The media and society has a selection bias towards certain people, either because they look a certain ideal way, they talk a certain ideal way, they hang in with other popular people.

Once the media likes you, they will make you famous.

This is where you find people who are popular for being popular. They are not known for certain specific things, they are just socialites.

Keeping a low-key life

Second reason is that the unknown/anonymous successful people consciously choose to be unknown/anonymous.

Those who don’t make the media/society cut, even though they are successful, remain unknown and anonymous.

They deliberately choose to shun the spotlight, to keep a low-key life.

They believe that a private life is a happy life.

What does this have to do with you?

Isn’t there someone whose status and success you envy? Someone who has gotten more recognition, who has sold more books or albums or stuff, who has won more awards or set more records?

And when we think of these people, we think, “Oh, they are the lucky ones. They got what I should have gotten.”

But is that really true?

Most people with a public persona tell you that the downsides outweigh the upsides.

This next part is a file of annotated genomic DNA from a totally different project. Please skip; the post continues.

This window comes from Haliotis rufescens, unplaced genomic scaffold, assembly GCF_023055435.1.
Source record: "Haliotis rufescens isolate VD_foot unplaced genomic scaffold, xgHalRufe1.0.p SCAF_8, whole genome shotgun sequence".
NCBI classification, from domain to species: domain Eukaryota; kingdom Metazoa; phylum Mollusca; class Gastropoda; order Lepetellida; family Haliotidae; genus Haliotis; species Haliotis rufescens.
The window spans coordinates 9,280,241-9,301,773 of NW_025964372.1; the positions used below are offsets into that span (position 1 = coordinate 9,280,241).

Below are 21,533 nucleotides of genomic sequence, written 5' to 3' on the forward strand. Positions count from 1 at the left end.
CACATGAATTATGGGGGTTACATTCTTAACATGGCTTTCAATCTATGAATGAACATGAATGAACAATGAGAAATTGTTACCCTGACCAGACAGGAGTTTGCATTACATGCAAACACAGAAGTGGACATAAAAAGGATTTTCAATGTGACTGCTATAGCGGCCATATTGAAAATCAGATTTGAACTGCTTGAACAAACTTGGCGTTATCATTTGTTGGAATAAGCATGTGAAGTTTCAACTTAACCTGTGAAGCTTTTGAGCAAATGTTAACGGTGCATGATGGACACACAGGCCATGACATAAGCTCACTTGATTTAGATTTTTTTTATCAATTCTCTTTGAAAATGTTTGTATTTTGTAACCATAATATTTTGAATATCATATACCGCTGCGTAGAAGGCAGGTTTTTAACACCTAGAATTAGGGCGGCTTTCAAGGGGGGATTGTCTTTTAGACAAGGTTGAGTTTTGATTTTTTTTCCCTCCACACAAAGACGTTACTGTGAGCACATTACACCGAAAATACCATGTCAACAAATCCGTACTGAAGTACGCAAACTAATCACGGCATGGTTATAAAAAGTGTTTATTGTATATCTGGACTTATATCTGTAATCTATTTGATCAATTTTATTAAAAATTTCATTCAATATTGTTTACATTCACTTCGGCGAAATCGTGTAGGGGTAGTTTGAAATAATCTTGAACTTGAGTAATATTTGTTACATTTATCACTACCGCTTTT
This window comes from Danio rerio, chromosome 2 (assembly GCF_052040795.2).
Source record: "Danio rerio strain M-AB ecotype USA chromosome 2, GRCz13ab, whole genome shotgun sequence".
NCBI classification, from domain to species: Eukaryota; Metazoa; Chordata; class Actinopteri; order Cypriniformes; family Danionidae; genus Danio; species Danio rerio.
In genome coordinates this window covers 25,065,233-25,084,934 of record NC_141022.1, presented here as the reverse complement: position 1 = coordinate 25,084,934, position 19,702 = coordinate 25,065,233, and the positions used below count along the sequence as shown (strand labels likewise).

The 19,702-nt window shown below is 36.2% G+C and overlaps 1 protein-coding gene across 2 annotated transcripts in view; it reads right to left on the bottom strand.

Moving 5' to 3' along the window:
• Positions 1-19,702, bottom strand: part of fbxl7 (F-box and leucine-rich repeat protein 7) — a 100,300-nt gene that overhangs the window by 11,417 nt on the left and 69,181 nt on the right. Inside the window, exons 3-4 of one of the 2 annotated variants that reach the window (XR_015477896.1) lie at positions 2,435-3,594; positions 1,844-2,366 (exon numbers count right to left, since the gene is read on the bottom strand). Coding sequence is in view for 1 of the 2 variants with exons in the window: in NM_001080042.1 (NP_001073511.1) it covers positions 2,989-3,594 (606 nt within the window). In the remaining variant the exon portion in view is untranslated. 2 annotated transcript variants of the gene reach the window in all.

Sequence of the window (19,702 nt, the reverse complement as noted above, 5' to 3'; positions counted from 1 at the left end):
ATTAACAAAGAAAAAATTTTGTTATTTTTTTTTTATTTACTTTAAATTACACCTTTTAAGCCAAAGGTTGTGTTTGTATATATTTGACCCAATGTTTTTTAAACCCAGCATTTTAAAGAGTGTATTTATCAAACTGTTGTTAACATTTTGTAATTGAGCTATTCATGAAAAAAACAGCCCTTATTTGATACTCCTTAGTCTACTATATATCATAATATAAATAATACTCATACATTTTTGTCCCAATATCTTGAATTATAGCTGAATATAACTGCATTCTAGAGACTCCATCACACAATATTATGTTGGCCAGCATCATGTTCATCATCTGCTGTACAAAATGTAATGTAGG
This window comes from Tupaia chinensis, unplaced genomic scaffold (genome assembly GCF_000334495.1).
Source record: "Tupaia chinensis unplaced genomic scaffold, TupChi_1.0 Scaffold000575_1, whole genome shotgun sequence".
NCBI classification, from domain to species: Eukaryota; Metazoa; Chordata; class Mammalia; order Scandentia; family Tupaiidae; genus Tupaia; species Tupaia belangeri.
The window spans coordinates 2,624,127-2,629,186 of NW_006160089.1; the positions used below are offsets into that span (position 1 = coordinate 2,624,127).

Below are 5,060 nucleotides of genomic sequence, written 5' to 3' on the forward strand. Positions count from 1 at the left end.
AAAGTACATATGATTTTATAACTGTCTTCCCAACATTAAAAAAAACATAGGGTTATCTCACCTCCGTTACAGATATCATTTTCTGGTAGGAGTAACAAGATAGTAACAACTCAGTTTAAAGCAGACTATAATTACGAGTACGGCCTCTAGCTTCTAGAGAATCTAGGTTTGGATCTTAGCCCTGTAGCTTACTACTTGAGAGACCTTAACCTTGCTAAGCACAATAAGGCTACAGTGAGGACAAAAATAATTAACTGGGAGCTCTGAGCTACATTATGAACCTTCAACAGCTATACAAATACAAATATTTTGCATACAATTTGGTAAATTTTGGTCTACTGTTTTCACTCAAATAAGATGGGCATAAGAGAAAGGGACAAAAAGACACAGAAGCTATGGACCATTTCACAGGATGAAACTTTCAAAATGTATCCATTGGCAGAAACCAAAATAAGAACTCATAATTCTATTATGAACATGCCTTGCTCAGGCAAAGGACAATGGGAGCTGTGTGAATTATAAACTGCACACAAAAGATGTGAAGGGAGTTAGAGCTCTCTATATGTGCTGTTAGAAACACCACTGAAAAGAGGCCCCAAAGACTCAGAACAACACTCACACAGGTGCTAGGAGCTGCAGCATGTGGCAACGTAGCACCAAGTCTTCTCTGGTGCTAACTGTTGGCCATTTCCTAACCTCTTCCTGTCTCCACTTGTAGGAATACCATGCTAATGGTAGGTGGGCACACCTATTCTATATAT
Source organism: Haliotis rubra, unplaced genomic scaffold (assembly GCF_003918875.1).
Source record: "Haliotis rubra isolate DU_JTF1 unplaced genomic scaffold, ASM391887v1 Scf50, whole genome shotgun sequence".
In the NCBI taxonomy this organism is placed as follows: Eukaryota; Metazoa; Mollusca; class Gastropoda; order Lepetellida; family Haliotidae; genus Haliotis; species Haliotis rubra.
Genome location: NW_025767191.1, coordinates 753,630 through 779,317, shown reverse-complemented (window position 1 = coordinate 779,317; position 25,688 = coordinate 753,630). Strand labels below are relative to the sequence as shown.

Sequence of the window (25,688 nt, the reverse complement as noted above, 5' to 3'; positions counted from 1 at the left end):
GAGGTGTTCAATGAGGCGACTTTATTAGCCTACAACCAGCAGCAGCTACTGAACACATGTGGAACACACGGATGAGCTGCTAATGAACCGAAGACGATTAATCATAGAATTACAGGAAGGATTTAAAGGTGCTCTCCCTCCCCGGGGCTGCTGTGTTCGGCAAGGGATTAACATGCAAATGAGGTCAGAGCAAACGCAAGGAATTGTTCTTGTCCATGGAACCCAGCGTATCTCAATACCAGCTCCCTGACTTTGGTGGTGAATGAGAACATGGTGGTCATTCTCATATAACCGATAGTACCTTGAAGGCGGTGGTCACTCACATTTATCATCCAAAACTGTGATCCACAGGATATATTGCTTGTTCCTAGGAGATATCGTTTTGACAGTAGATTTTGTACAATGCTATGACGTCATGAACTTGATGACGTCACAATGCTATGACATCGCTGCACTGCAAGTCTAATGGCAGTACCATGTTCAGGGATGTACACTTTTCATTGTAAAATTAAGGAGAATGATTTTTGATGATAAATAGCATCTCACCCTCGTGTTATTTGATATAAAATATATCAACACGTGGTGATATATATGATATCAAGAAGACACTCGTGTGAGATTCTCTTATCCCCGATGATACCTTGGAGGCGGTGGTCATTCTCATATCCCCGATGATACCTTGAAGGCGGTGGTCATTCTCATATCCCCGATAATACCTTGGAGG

When the Minister of Finance in South Africa, Minister Tito Mboweni was recently appointed, he jokingly said in an impromptu interview, that he will have to leave his private life at home from now on.

Off-course, it’s not all bad of course, but there are real problems that go along with fame and fortune. Less of private life, you become a target for those who don’t like you, you are constantly under surveillance, you can’t have a bad day, people want to befriend you for your position, not for who you really are, the pressure to keep up is high and this results in stress.

Maybe the lucky ones are the hidden figures.

When you find yourself pining for fame and recognition, stop and consider what it might actually feel like when you get it, why you think you will be the exception to the rule.

The motto of the philosopher Epicurus, which was taken up by the great essayist Montaigne as well, was lathe biōsas:

Live in obscurity. 

The French saying, Pour vivre heureux, vivons cachés:

“In order to live happily, live hidden.

My people, Mapedi say: Moja sa gagwe wa iphihla, loosely meaning:

“He who is doing very well, don’t show.

You can be successful, you don’t need popularity to validate that.